By Ronan Thomas
As the British Army repositions in southern Iraq and considers troop pull-outs, an uncomfortable anniversary passes largely unnoticed.
British military commanders hoped the handover of a key base to Iraqi authorities would be a smooth one. But optimism has not been matched by reality. With 1,200 British troops just withdrawn from Camp Abu Naji, al-Amarah, jubilant Shi'ite militiamen from Muqtada al-Sadr's Mahdi Army are claiming victory.
Insurgent rocket and mortar rounds had been crumping into this base in southern Iraq for months and providing what British military commanders call a "static target". The abandoned base - in eastern Maysan province - was comprehensively ransacked by insurgents on August 23. Military spokesmen say this is not a British retreat, merely a "repositioning" to fight insurgents more effectively in the areas bordering Iran.
Even as the handover was failing, London was claiming last week that half of Britain's 8,500 troops may be withdrawn from their Iraqi sectors as early as next year. Under a "transition plan" just published, Britain's Ministry of Defense (MOD) envisages a phased reduction from the four provinces under UK control by mid-2007. A partial handover to Iraqi government forces is hoped for. Under this plan, a core of 4,000 soldiers will remain indefinitely, based in Basra "to protect the [Iraq] investment".
As the government ponders greater troop reductions, the efficacy of British strategy in Iraq is again coming under scrutiny. And British soldiers are not the only rumored departure. The British media continue to conflate difficulties experienced in Iraq with the domestic unpopularity of Prime Minister Tony Blair, just back from vacation in Barbados. Blair's exit from Downing Street during 2007 has been widely anticipated. He himself says he will not serve a full third term in office.
Meanwhile, a baleful 90th anniversary has passed largely unnoticed. Further north from al-Amarah is a town which resonates in British history. One hundred miles southeast of Baghdad lies Kut-al Amarah.
Kut continues to haunt modern British planners as the ultimate case study of how to fail militarily in the Middle East.
Kut to the chase
Almost a century ago, as the Great War raged, Kut caused shudders across Britain. This summer British historians commemorated the 90th anniversary of the Battle of the Somme of 1916 with exhaustive and high profile analysis. But with British forces still engaged in Iraq, the anniversary of Kut received little comment.
This is hardly surprising. Sitting on a bend of the Tigris River, Kut was the nadir of Britain's 1914-18 Mesopotamian campaign. The Battle of Kut in 1916 presaged the end of empire and rivaled earlier humiliations at Gallipoli, the fall of Singapore in 1942 and the Suez episode of 1956.
If 50% troop withdrawals take place in 2007, the UK will be presented with a balance sheet of strategic achievement versus lives lost. The story may yet prove to be a good one. It may not. That document has yet to be written. The British will balance their badly-needed reconstruction efforts for ordinary Iraqis versus 115 of their soldiers killed in Iraq since 2003, the latest just on August 1.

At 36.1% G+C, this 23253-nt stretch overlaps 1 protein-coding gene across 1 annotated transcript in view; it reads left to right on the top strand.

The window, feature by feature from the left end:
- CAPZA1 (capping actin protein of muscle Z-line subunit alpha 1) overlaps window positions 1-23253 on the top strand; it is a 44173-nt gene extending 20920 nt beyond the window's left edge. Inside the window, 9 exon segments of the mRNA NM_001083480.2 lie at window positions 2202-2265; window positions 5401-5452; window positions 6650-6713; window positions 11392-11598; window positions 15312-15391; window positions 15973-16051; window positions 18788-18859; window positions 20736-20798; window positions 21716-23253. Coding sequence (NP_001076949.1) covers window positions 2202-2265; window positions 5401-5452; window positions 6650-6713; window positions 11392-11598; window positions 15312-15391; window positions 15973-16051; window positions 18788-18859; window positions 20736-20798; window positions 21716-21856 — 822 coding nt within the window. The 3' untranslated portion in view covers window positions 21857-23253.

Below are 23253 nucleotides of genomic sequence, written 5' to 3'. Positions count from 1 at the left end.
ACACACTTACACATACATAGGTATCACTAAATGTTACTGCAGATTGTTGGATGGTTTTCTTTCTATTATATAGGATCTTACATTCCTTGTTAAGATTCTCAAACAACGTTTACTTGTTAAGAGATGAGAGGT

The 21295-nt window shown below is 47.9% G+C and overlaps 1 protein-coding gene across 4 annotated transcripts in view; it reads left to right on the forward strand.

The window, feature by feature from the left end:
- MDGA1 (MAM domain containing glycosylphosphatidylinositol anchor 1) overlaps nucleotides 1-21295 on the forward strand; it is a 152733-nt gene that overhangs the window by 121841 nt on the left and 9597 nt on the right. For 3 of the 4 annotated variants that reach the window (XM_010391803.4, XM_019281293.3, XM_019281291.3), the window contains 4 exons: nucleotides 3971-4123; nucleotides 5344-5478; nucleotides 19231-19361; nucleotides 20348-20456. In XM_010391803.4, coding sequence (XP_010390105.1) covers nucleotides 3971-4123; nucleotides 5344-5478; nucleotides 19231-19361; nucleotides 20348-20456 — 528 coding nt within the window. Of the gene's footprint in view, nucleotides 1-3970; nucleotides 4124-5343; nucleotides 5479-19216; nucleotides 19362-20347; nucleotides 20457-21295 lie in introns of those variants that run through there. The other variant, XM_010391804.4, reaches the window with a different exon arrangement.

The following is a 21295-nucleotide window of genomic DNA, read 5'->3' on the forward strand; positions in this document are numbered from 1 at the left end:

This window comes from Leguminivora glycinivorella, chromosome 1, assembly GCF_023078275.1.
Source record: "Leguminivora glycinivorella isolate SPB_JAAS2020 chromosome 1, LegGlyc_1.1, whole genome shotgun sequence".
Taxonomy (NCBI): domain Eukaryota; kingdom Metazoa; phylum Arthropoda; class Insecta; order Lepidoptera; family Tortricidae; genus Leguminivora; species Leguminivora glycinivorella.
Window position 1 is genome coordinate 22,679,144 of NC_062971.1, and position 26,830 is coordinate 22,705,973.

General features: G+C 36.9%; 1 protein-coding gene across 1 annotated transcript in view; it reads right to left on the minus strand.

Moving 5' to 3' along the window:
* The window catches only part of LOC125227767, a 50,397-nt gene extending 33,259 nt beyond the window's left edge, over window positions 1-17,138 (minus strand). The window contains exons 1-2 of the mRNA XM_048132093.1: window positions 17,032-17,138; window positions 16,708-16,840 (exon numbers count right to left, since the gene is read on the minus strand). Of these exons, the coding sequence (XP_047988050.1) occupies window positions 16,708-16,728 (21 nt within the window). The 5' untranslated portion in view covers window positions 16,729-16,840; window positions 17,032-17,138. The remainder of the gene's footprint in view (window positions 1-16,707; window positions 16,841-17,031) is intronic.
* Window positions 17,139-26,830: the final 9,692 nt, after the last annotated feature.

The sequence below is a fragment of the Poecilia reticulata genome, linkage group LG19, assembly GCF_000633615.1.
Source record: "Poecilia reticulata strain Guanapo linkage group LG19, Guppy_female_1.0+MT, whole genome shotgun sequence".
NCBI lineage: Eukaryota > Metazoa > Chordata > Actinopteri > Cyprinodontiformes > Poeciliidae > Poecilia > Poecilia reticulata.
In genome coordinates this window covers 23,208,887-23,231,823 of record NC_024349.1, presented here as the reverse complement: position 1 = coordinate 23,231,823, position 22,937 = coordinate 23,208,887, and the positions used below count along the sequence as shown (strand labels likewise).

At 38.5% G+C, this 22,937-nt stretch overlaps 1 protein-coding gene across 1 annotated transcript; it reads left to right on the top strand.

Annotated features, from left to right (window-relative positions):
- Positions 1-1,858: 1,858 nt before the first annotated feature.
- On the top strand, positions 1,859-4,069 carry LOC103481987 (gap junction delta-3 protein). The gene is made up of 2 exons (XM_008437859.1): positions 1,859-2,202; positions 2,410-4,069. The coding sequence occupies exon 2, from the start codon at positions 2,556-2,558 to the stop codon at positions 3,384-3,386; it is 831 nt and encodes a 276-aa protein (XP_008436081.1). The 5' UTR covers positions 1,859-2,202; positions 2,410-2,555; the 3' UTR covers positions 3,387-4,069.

Ninety years ago at Kut the balance sheet was clearer. It was a butchers' bill of suffering soldiery, an object lesson in military failure and a showcase of over-weaning personal ambition.
The Battle of Kut will forever be associated with the ill-fated leadership of a single British Army commander - Major General Sir Charles Vere Ferrers Townshend. Like General Percival at the fall of Singapore 36 years later, his actions have prompted controversy ever since.
Hyper-ambitious and obsessed with promotion, Townshend was the darling of the North West Frontier of India, feted for his defense of Chitral in 1895. He spotted new opportunities for victory following the outbreak of the Great War in 1914. After Allied forces' failure at Gallipoli in 1915, other Middle Eastern assets were ripe for the taking. Among these were the oilfields of Persia and Iraq - the latter in 1914 a province of the Ottoman Empire garrisoned by the Turkish Army.
Above all, the glittering prize of Baghdad beckoned would-be conquerors. In 1915 Townshend sailed up the Shatt al-Arab from Basra, leading a force from the British Army's 6th Division, largely composed of Indian troops. At first all went swimmingly. For the first six months British forces routed the Turks as far forward as Ahwaz.
Sailing northward up the Tigris, to take Amarah and the Turkish positions at al-Qurna, Townshend went on to mount a successful river-borne assault backed by artillery. So supremely confident was this assault it was nicknamed the Tigris Regatta. Townshend watched the attack from his own personal steamer. Over 1,000 Turkish prisoners were taken. The regatta made further stately progress up the river.
But Townshend's laurel wreath was about to be snatched and flung into the Tigris. As at Gallipoli, Germany's wartime policy of providing military advisors for her Turkish allies again paid off. German Field Marshall Colmar von der Goltz promptly set about reorganizing Turkish forces even as the allure of taking Baghdad grew in Townshend's imagination. The British mounted a new attack on Turkish positions at Kut itself, succeeding more by accident than design. Townshend's subordinate, General Houghton, successfully carried the day despite becoming lost in the featureless landscape at the critical moment. But the British and Indian forces suffered heavy losses.